I'm not really sure where your mother got the idea that, specifically in China, wasting food is a sin. I mean, sure, it's generally frowned upon to just needlessly waste it, but if you can't eat something, then no one is going to comment on you for it. I always thought that not wasting food is something that isn't necessarily limited to the Chinese culture, but I could be wrong. Don't let her make you feel guilty about it. You weren't comfortable eating it and therefore, you shouldn't have to. Besides, if everyone there knew you are a vegetarian, then they shouldn't mind you taking more than your share of the veggie dish. The fact that your mother tried to interpret Chinese customs to make you feel guilty is a little shocking. Was she trying to blame the culture or something?
I can't help you with the vegetarian at a family style meal part, but I can lend a few FYI's about Chinese food:
1) Vegetarianism is usually somewhat of a rare thing in Chinese culture (I've only known it associated with monks), so most of the old-school, authentic restaurants won't have a lot of dishes that accomodate it.
Corallary to #1: Faux-meat vegetarian dishes are popular in certain parts of China and I know of several places that do soy-based faux-meat and all veggie products. Ask your uncle's boyfriend if he's heard of any.
2) Even if the dish is veggie, there might be animal products, like animal fats or animal-based broths used to cook it. You won't likely get someone to tell you what's in what at a mom-and-pop place. Stick to the most basic stir-frys you can find. Look for things like garlic sauce (usually garlic and a little water with cornstarch as a thickener) and soy sauce. Don't expect them to lay out every single ingredient for you. Trust me, I've seen people attempt it and they only end up really frustrated. The only "Chinese" places you should try that at are the Westernized ones, like Panda Express and P.F. Chang's (do they have either of those in Canada?). If language is an issue and if your uncle's BF speaks Chinese, then have him ask, but don't expect a detailed list, by any means.
3) If all else fails and you're hungry, eat rice. It'll tide you over until you leave and can get something else. Or eat a small meal beforehand.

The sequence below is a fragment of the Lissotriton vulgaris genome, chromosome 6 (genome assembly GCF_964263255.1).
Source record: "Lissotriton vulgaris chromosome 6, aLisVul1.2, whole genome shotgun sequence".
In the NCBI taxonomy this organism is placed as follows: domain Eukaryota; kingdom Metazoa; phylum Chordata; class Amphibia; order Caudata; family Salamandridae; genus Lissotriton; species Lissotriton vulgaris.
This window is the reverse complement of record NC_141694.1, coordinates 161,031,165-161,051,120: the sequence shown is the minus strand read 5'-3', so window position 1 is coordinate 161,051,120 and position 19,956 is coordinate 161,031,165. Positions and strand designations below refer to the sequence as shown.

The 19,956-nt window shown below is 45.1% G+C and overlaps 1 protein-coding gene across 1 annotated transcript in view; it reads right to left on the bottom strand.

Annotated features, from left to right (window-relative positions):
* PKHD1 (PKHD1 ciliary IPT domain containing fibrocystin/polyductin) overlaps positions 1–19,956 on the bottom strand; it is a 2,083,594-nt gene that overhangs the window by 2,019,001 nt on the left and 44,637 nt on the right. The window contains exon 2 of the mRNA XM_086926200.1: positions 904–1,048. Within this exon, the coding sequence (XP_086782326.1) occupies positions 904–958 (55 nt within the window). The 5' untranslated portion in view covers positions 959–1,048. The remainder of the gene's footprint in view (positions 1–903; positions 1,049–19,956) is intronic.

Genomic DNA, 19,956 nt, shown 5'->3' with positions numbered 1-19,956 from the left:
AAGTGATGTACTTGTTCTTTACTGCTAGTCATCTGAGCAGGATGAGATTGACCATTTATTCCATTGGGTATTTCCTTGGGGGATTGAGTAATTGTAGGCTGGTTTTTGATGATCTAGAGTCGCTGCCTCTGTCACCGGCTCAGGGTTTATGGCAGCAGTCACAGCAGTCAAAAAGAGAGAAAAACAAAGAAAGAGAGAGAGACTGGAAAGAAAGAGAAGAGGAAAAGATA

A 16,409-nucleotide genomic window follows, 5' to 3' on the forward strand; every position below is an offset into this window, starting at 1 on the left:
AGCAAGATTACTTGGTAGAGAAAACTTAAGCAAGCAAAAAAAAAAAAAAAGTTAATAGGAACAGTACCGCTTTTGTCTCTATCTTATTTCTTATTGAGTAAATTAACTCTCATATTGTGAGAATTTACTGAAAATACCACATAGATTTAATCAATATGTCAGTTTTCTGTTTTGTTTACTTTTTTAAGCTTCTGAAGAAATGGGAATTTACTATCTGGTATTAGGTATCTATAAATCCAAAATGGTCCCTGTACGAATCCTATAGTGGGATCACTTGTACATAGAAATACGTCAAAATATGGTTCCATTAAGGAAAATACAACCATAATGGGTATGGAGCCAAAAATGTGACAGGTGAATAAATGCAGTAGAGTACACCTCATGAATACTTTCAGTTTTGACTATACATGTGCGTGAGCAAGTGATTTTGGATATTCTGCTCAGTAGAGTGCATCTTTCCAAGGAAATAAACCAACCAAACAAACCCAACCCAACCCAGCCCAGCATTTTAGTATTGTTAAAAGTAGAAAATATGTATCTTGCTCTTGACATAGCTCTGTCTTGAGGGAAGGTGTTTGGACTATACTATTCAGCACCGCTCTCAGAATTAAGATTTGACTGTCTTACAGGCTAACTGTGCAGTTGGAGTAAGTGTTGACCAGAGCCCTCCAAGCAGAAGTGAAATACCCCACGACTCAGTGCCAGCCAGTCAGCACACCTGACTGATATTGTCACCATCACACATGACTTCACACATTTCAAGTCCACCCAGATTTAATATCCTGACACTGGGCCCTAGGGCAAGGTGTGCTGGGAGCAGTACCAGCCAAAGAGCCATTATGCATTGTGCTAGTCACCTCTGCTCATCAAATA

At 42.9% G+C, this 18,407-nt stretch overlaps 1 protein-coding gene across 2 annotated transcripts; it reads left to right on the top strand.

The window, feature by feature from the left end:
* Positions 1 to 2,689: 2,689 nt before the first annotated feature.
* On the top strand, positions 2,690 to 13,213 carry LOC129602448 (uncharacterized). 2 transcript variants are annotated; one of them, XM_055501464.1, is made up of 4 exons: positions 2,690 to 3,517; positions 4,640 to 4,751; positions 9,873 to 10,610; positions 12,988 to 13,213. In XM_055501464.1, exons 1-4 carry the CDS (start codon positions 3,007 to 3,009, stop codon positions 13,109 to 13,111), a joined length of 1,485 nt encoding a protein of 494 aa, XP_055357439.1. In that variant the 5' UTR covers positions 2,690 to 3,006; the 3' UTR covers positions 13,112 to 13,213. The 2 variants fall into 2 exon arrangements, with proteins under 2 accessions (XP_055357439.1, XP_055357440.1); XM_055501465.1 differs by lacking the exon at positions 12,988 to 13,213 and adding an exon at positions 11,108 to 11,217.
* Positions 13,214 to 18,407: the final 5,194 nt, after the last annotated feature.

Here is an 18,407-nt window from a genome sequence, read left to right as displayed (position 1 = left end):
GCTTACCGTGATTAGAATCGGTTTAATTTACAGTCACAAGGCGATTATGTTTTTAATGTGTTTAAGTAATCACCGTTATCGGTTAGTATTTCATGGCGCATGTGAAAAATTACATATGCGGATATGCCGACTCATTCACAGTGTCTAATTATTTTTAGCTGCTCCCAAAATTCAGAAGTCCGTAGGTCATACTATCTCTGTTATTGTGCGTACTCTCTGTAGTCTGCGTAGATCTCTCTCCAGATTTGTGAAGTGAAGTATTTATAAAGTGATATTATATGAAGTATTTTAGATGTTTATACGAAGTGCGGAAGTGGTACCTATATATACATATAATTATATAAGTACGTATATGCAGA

4) Don't listen to what your mom said. You don't need to put your dietary requirements aside for anyone, but a little more understanding on both sides can help a lot. I would definitely explain what the limitations are very clearly to your uncle, if not his boyfriend, so that they can always make sure that you're accomodated for. My BF isn't Chinese and my parents have been accomodating him at any big super-authentic meal that we have. He's not a vegetarian, but likes the Westernized stuff and is a fairly picky eater.
5) Don't feel bad about the red bean soup. I can't stand the stuff and I grew up with it. Heck, my mom would have made me feel guilty if I DIDN'T give that to her, because she always welcomes a good red bean soup. In the future, if you have a choice for dessert, I highly recommend almond jello. It's fantastic and completely vegetarian-friendly.
6) What blarg314
said is right. Chinese people tend to be solicitious to the point of paranoia when it comes to feeding people. It's tradition to make sure everyone is fed to the point of near-explosion, so making your needs and preferences clear would probably work very well in your favor. At least, at my house, it would.
This last part is just my opinion, but I'm American-bred and have been in the country for 23 years. I love country music, make one heck of an apple pie, and speak flawless English with a California accent. No matter how American I am, I will never learn to love the Westernized versions of Chinese food. I enjoy eating the authentic stuff and am lucky to live in an area where it's available. I would be incredibly hurt (not to mention offended) if people, especially my BF's family, though of that as "chinky". With all due respect, it is not funny at all.